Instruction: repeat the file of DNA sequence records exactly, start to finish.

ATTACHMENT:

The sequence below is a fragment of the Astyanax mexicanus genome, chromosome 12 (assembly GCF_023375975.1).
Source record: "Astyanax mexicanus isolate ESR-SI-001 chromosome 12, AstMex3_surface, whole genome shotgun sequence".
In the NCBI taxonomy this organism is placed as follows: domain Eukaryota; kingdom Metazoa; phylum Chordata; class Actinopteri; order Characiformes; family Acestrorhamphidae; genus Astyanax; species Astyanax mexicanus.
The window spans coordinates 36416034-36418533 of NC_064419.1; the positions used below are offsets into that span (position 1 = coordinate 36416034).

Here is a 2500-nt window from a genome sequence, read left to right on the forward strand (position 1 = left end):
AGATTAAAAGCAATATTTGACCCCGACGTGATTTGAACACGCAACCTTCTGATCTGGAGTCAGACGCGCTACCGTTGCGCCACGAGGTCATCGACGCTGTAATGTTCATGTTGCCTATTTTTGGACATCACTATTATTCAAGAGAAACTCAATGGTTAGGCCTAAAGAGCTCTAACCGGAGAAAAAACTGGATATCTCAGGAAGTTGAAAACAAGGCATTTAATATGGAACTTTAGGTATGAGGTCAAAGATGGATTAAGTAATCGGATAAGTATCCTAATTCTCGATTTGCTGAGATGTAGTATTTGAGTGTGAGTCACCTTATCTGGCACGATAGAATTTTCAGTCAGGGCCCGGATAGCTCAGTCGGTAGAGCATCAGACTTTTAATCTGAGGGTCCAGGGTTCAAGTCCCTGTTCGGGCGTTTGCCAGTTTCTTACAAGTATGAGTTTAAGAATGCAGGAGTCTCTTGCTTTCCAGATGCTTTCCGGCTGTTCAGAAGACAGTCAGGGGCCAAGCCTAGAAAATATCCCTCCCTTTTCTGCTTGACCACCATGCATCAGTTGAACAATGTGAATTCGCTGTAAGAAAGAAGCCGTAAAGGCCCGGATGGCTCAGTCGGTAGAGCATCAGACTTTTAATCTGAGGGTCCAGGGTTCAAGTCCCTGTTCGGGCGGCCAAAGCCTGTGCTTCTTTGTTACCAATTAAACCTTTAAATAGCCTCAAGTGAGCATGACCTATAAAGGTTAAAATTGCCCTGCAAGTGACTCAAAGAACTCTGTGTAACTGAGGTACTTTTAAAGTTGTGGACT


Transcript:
The sequence below is a fragment of the Astyanax mexicanus genome, chromosome 12 (assembly GCF_023375975.1).
Source record: "Astyanax mexicanus isolate ESR-SI-001 chromosome 12, AstMex3_surface, whole genome shotgun sequence".
In the NCBI taxonomy this organism is placed as follows: domain Eukaryota; kingdom Metazoa; phylum Chordata; class Actinopteri; order Characiformes; family Acestrorhamphidae; genus Astyanax; species Astyanax mexicanus.
The window spans coordinates 36416034-36418533 of NC_064419.1; the positions used below are offsets into that span (position 1 = coordinate 36416034).

Here is a 2500-nt window from a genome sequence, read left to right on the forward strand (position 1 = left end):
AGATTAAAAGCAATATTTGACCCCGACGTGATTTGAACACGCAACCTTCTGATCTGGAGTCAGACGCGCTACCGTTGCGCCACGAGGTCATCGACGCTGTAATGTTCATGTTGCCTATTTTTGGACATCACTATTATTCAAGAGAAACTCAATGGTTAGGCCTAAAGAGCTCTAACCGGAGAAAAAACTGGATATCTCAGGAAGTTGAAAACAAGGCATTTAATATGGAACTTTAGGTATGAGGTCAAAGATGGATTAAGTAATCGGATAAGTATCCTAATTCTCGATTTGCTGAGATGTAGTATTTGAGTGTGAGTCACCTTATCTGGCACGATAGAATTTTCAGTCAGGGCCCGGATAGCTCAGTCGGTAGAGCATCAGACTTTTAATCTGAGGGTCCAGGGTTCAAGTCCCTGTTCGGGCGTTTGCCAGTTTCTTACAAGTATGAGTTTAAGAATGCAGGAGTCTCTTGCTTTCCAGATGCTTTCCGGCTGTTCAGAAGACAGTCAGGGGCCAAGCCTAGAAAATATCCCTCCCTTTTCTGCTTGACCACCATGCATCAGTTGAACAATGTGAATTCGCTGTAAGAAAGAAGCCGTAAAGGCCCGGATGGCTCAGTCGGTAGAGCATCAGACTTTTAATCTGAGGGTCCAGGGTTCAAGTCCCTGTTCGGGCGGCCAAAGCCTGTGCTTCTTTGTTACCAATTAAACCTTTAAATAGCCTCAAGTGAGCATGACCTATAAAGGTTAAAATTGCCCTGCAAGTGACTCAAAGAACTCTGTGTAACTGAGGTACTTTTAAAGTTGTGGACT